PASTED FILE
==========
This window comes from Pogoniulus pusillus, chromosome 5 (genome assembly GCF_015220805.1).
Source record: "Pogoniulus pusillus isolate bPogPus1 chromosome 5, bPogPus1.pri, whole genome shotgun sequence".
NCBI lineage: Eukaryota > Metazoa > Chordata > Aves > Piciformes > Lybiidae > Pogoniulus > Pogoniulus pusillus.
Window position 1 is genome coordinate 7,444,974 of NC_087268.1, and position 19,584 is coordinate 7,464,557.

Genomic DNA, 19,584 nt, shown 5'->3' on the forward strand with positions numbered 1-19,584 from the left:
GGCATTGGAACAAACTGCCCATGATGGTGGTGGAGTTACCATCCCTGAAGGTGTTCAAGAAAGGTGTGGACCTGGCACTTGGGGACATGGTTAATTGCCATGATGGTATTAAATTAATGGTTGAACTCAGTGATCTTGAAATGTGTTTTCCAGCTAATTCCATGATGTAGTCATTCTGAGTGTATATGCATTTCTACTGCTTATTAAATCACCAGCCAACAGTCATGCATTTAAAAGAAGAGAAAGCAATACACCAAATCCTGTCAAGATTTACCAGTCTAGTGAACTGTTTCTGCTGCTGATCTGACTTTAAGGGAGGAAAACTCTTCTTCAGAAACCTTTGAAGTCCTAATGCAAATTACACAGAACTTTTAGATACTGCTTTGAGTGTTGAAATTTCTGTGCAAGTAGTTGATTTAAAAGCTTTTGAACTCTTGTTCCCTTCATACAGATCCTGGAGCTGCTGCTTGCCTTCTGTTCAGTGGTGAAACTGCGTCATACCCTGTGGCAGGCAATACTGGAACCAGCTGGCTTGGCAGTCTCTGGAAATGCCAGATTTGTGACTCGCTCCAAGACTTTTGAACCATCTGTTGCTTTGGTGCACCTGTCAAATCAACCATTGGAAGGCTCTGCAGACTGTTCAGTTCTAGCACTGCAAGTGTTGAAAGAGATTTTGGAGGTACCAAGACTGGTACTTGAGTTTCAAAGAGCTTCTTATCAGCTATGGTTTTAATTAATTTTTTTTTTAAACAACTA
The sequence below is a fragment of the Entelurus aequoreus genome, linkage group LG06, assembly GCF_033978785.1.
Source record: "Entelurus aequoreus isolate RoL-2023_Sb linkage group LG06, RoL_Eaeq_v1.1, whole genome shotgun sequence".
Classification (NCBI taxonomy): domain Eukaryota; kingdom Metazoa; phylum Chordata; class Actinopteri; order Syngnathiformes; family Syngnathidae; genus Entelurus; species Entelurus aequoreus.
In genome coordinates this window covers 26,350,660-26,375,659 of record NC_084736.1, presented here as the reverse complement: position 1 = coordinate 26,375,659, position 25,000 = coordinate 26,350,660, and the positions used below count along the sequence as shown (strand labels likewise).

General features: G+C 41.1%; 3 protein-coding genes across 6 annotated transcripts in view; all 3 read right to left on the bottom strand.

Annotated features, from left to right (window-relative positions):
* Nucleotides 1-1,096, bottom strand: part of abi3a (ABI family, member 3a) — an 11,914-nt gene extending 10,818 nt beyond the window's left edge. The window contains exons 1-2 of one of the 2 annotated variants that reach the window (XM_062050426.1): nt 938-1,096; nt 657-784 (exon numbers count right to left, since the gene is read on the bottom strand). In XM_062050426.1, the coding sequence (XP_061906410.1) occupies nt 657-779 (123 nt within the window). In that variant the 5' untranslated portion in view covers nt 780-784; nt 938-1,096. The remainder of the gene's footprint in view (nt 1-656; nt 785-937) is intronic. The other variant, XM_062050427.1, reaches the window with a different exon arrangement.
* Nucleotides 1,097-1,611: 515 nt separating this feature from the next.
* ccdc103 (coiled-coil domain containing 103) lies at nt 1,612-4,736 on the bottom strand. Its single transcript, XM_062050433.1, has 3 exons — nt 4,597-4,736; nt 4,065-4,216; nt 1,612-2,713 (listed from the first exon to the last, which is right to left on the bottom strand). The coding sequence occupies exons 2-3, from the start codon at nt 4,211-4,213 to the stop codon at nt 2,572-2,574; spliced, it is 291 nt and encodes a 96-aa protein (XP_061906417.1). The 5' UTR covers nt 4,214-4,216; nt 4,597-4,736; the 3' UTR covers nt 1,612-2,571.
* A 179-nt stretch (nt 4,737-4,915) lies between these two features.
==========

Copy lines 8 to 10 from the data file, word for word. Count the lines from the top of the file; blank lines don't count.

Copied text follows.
Source record: "Entelurus aequoreus isolate RoL-2023_Sb linkage group LG06, RoL_Eaeq_v1.1, whole genome shotgun sequence".
Classification (NCBI taxonomy): domain Eukaryota; kingdom Metazoa; phylum Chordata; class Actinopteri; order Syngnathiformes; family Syngnathidae; genus Entelurus; species Entelurus aequoreus.
In genome coordinates this window covers 26,350,660-26,375,659 of record NC_084736.1, presented here as the reverse complement: position 1 = coordinate 26,375,659, position 25,000 = coordinate 26,350,660, and the positions used below count along the sequence as shown (strand labels likewise).